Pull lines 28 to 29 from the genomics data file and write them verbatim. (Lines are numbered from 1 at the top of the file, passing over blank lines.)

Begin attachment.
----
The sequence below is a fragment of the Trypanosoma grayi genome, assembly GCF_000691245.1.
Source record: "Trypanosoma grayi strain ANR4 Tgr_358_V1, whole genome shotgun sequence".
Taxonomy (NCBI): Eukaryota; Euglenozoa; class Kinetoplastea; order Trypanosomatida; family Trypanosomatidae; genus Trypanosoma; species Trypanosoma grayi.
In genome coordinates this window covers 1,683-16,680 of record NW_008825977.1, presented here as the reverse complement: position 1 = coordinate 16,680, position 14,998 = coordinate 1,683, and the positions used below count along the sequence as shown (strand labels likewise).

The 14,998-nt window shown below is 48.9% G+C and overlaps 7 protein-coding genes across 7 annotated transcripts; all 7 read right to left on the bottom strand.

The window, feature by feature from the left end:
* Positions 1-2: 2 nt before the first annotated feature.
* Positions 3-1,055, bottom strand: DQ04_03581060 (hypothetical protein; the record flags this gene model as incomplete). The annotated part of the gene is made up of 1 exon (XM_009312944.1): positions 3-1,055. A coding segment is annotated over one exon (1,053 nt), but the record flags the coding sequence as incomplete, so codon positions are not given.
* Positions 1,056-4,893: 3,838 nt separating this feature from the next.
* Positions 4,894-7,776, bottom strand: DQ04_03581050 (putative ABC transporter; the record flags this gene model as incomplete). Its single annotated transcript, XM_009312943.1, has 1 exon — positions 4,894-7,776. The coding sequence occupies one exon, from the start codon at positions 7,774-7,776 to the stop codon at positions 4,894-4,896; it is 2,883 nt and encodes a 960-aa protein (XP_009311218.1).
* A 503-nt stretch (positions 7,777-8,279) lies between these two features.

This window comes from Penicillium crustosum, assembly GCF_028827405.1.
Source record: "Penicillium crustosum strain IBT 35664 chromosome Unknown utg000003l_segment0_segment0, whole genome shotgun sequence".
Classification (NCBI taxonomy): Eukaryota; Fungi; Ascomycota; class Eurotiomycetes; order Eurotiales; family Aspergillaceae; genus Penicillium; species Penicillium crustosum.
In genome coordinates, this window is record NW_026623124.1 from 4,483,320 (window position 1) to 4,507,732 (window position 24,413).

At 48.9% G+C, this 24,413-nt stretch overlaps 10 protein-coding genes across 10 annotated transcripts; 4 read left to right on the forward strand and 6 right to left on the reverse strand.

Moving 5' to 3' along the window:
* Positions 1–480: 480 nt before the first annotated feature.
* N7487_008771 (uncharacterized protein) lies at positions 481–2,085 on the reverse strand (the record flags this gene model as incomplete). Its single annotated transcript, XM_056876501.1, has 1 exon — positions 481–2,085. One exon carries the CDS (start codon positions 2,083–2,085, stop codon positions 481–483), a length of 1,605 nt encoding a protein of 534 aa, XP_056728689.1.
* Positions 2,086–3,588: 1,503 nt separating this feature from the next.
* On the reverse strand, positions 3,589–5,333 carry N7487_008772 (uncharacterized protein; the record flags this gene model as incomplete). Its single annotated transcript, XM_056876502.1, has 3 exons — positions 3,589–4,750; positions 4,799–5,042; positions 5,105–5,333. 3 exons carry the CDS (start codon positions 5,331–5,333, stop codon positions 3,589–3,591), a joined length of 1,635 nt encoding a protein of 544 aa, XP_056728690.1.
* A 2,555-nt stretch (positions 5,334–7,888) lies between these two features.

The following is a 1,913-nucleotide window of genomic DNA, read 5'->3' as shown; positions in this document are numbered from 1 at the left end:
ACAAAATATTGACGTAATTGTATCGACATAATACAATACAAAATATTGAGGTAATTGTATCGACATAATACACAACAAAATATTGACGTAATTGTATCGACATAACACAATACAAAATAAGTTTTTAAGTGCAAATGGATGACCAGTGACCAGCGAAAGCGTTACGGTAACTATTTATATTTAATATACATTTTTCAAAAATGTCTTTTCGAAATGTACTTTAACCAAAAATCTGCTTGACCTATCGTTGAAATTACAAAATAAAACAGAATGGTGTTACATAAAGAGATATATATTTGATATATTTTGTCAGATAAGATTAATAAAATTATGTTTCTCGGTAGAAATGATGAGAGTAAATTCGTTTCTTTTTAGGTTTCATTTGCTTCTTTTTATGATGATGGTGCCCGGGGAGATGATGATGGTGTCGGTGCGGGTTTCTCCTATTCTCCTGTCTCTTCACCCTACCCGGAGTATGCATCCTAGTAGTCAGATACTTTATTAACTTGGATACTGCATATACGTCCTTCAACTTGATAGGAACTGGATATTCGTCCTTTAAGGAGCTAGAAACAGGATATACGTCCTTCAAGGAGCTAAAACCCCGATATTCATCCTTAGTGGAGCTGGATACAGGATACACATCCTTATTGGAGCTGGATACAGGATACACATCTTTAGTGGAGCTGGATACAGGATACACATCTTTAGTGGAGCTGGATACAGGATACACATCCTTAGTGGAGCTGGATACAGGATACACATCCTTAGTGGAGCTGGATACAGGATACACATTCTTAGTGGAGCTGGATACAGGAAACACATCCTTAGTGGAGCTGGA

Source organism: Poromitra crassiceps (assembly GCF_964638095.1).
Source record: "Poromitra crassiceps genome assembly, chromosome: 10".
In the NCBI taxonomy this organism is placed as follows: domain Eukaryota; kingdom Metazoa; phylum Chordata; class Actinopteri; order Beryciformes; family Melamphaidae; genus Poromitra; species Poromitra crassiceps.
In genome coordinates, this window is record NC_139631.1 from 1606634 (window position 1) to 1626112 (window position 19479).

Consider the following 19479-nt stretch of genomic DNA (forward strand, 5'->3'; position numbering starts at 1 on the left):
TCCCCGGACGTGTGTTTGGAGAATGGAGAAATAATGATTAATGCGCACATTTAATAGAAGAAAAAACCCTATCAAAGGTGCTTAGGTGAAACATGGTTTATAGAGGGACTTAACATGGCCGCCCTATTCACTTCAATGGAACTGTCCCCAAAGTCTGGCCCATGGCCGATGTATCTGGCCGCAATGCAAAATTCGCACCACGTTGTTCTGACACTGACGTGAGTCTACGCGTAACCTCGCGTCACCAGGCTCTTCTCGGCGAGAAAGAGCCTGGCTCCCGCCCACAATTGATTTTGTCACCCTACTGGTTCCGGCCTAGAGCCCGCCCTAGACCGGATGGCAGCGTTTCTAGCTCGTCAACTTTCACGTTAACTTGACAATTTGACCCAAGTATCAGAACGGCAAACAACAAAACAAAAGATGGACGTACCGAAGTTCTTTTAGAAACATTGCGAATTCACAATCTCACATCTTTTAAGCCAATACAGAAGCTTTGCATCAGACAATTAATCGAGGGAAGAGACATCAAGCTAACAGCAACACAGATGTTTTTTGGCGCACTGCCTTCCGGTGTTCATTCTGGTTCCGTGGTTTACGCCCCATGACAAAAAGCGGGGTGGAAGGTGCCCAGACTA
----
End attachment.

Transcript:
In genome coordinates, this window is record NC_139631.1 from 1606634 (window position 1) to 1626112 (window position 19479).

Consider the following 19479-nt stretch of genomic DNA (forward strand, 5'->3'; position numbering starts at 1 on the left):